US OPEN 2013
Murray's Loss Hurts His No. 1 Hopes
New York, U.S.A.
by ATP Staff|
While Murray had reached four straight Grand Slam finals before Thursday’s loss, the British No. 1 acknowledged the challenge of maintaining the level of consistency needed to be the best. “If I'm meant to win every Grand Slam I play or be in the final, it's just very, very difficult just now,” he said. “With the guys around us, it's very challenging. I have played my best tennis in the Slams the last two, three years.”
The Scot reached No. 2 in the Emirates ATP Rankings this past April, but was overtaken by Nadal in August. He will fall further behind Djokovic and Nadal following the US Open as he drops 2,000 Emirates ATP Rankings points and adds only 360.
Before reaching the quarter-finals at Flushing Meadows, Murray went 3-2 during the summer hard court swing. He shared that it’s been a taxing 12 months both physically and mentally, highlighted by the final few games of the Wimbledon final, and admitted it took some time to recover from that triumph.
“When you work hard for something for a lot of years, it's going to take a bit of time to really fire yourself up and get yourself training 110 per cent,” he said. “That's something that I think is kind of natural after what happened at Wimbledon. But I got here. I have been here nearly three weeks now. I practised a lot, and played quite a lot of matches, as well. So I gave myself a chance to do well because I prepared properly.”
Despite a premature end to his title defence, Murray drew positives from all his success over the past year.
“I would have liked to have gone further, but I can't complain. If someone told me before the US Open last year I would have been here as defending champion having won Wimbledon and Olympic gold, I would have taken that 100 per cent. So I'm disappointed, but the year as a whole has been a good one.”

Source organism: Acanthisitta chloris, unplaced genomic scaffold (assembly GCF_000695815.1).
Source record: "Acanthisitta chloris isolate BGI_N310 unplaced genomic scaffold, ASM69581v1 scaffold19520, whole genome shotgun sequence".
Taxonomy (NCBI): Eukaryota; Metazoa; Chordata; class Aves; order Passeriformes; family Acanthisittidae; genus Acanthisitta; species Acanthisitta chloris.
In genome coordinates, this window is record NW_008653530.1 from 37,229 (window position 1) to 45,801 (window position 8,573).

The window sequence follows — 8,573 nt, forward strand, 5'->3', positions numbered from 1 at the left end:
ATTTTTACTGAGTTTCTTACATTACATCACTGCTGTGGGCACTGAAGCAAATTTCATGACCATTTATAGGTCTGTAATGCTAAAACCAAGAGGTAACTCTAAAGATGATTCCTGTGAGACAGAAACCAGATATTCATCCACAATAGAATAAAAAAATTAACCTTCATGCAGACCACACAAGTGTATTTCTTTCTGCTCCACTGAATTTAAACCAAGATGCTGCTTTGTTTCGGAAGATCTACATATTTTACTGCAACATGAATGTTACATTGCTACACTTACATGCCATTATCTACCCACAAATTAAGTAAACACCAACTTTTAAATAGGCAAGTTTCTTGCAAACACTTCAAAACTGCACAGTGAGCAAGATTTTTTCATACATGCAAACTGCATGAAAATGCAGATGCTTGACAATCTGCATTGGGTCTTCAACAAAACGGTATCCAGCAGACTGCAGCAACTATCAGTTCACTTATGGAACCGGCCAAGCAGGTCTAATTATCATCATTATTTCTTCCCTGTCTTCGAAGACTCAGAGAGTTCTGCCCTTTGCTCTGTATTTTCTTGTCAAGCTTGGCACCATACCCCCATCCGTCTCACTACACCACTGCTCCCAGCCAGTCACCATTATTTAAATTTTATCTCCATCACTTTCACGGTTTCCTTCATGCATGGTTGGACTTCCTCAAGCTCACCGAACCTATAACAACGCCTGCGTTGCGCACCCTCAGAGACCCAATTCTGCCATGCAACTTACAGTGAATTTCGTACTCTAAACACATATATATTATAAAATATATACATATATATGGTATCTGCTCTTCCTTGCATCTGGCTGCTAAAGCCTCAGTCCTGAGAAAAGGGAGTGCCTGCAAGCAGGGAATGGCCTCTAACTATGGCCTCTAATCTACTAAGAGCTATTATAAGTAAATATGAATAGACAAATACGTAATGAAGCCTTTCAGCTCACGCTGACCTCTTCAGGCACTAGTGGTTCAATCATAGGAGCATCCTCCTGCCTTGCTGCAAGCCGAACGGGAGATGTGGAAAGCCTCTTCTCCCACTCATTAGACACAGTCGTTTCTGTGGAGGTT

Djokovic later weighed in on Murray's loss. "It's never easy, after you win a Grand Slam, to motivate yourself again to play smaller tournaments and then to prepare yourself again to be mentally, physically, emotionally 100 per cent committed to another Grand Slam that is basically just a month and a half after [the] biggest win in his career, which is Wimbledon," said the Serb.
"I have been in this particular situation, I know how it feels, but this is tennis. You definitely always learn something new every single year, every single season, and you grow as a person and as a player," said Djokovic.
"That kind of a mindset, to always try to get better on the court [and] off the court, helped me to understand what I need to do in order to stay No. 1, in order to always try to win the Grand Slam titles because it's a huge competition, all the top players are very consistent. In order to be in the mix for No. 1 of the world or [a] contender for a major title, you have to be giving everything that you have."